Fig. 1
figure 1

Body mass characteristics and treatment of individuals during the experimental flights. We indicated the treatments at natural body mass (in g) for single individuals. Crosses refer to U, triangles to C, open circles to LS, and grey circles to LL flights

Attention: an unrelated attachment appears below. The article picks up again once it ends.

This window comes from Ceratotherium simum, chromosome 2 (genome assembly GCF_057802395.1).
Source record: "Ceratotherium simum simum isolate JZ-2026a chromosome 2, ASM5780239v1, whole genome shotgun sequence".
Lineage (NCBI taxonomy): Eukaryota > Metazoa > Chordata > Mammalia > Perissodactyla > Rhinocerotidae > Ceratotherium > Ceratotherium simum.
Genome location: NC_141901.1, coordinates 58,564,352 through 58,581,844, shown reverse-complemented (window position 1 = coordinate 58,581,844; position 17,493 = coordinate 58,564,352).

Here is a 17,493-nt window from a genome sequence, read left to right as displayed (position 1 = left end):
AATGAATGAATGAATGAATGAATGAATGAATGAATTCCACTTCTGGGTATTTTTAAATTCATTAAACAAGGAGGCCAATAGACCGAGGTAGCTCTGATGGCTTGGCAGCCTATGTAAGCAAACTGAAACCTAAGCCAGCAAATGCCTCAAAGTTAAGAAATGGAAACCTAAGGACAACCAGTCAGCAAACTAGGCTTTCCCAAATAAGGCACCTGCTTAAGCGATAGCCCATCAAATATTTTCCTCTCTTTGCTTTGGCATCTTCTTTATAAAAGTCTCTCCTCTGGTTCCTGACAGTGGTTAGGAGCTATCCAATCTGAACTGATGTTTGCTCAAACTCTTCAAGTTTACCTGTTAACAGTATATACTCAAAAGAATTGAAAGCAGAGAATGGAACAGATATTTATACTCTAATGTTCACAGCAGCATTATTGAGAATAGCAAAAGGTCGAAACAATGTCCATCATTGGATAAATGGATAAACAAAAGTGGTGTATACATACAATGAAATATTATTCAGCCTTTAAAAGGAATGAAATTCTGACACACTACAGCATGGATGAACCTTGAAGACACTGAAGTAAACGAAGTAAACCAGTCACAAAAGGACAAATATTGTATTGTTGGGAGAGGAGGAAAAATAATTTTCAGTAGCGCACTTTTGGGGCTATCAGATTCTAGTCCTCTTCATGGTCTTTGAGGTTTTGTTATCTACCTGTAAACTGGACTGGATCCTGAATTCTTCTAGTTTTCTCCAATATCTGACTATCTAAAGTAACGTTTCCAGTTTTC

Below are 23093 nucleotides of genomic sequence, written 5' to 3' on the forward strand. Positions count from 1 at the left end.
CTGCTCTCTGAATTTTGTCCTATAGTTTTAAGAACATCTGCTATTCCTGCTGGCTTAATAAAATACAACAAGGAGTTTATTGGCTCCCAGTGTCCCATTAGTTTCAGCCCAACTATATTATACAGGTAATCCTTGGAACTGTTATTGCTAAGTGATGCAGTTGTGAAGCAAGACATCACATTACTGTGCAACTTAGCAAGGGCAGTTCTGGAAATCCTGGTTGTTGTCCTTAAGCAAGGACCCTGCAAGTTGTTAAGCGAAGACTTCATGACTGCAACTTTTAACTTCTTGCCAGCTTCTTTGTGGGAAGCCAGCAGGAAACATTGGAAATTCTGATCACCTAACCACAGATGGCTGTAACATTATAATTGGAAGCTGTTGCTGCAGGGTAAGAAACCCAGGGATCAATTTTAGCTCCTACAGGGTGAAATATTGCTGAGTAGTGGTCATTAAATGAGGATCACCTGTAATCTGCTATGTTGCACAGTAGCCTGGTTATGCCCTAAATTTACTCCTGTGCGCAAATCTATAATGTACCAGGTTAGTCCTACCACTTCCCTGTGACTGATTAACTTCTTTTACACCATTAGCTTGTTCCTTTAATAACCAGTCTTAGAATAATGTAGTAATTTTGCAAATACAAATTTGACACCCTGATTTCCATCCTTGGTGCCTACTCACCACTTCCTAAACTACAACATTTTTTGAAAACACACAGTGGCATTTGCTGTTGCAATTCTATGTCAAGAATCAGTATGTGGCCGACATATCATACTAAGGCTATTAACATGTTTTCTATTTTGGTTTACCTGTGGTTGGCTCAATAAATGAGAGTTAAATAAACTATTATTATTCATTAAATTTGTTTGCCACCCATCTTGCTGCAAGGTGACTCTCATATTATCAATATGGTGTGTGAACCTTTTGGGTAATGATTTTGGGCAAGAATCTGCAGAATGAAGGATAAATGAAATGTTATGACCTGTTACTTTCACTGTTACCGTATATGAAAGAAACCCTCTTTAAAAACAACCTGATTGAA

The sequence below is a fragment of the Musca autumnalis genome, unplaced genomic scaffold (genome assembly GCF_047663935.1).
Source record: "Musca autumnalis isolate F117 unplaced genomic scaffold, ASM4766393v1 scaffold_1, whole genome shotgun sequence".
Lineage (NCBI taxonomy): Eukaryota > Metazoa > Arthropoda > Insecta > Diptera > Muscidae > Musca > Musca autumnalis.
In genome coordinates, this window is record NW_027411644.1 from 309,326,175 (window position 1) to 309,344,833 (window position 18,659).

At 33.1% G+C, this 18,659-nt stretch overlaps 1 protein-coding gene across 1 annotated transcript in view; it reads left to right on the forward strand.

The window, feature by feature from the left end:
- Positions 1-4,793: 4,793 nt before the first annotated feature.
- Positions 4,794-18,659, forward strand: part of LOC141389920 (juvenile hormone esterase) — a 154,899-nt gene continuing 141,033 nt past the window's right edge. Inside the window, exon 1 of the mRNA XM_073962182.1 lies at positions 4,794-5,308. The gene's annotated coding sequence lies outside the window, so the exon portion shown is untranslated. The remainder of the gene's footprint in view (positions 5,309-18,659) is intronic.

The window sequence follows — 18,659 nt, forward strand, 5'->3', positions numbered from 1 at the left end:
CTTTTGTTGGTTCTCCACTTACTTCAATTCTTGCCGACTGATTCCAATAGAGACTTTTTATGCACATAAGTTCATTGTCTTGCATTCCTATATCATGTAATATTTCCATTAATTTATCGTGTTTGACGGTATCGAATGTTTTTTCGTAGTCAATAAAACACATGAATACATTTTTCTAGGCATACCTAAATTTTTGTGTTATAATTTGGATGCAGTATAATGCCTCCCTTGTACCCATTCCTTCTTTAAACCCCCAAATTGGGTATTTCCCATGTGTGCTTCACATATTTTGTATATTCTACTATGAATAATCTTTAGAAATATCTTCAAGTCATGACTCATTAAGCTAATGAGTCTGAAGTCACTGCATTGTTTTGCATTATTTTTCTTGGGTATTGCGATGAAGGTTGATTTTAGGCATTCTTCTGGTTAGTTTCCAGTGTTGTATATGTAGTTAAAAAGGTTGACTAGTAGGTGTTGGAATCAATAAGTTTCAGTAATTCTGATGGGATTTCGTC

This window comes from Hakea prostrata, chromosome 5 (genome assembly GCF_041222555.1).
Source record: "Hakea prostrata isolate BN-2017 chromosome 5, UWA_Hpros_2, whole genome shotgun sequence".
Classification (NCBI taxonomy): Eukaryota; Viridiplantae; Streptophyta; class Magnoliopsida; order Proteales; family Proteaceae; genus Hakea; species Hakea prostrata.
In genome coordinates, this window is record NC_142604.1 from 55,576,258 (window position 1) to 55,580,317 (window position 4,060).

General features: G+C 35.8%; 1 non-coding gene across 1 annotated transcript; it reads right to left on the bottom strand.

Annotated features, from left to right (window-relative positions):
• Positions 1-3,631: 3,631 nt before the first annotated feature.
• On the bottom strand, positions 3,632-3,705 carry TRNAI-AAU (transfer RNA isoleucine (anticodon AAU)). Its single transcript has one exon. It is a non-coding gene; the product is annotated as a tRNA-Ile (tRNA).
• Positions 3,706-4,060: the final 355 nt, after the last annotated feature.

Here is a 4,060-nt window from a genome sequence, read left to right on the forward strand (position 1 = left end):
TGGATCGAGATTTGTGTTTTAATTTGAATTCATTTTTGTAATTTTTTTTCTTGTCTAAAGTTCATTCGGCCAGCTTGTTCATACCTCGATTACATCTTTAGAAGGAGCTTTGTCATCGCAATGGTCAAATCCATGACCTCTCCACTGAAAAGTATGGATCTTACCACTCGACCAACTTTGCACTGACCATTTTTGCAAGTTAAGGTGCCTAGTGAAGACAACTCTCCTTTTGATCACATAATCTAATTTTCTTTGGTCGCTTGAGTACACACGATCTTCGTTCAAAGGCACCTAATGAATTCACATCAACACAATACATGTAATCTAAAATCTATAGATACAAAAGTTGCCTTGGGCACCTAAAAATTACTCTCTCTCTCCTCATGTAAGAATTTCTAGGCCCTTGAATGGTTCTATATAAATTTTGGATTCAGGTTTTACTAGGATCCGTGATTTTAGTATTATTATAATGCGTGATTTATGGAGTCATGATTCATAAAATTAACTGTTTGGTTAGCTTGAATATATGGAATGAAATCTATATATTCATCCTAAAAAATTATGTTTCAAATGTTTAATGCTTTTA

For individuals, the time interval between flights was on average 12.7 ± 6.8 days with a minimum interval of 5 days. The loaded harnesses increased the mass of the birds by 7.4 ± 0.8% of the bird’s body mass (with 7.5 ± 0.9% in LS and 7.2 ± 0.5% in LL flights). This artificial load of 7.4% was applied because a pilot phase had revealed that birds could immediately and sustainably fly with these loads but not with loads of 20% of the bird’s body mass. To control for a potential increase in drag caused by the backpack birds in C flights were equipped with a very light harness, weighing on average 1.2 ± 0.1% of the bird’s body mass (ranging from 0.9 to 1.0 g) and similar in volume and shape to the fully loaded harness. The construction of the harness was based on the thigh-method described in Rappole and Tipton (1991; Fig. 2). The harness was flat, had an even surface, and rested on the bird’s lower back, the synsachrum. The additional mass was thus placed at the center of gravity, comparable to natural fuel loads. Feathers covered the anterior part of the harness and the loops. Because the harness was fixed at the bird’s thighs, without loops around the neck or wings as in other studies (e.g. Gessaman et al. 1991; Godfrey 1970; Goldspink 1977; Higuchi et al. 1996; Nicholls and Warner 1968), the birds did not run the risk of dying from oesophageal blockage (Pekins 1996) and their flight ability was not impaired.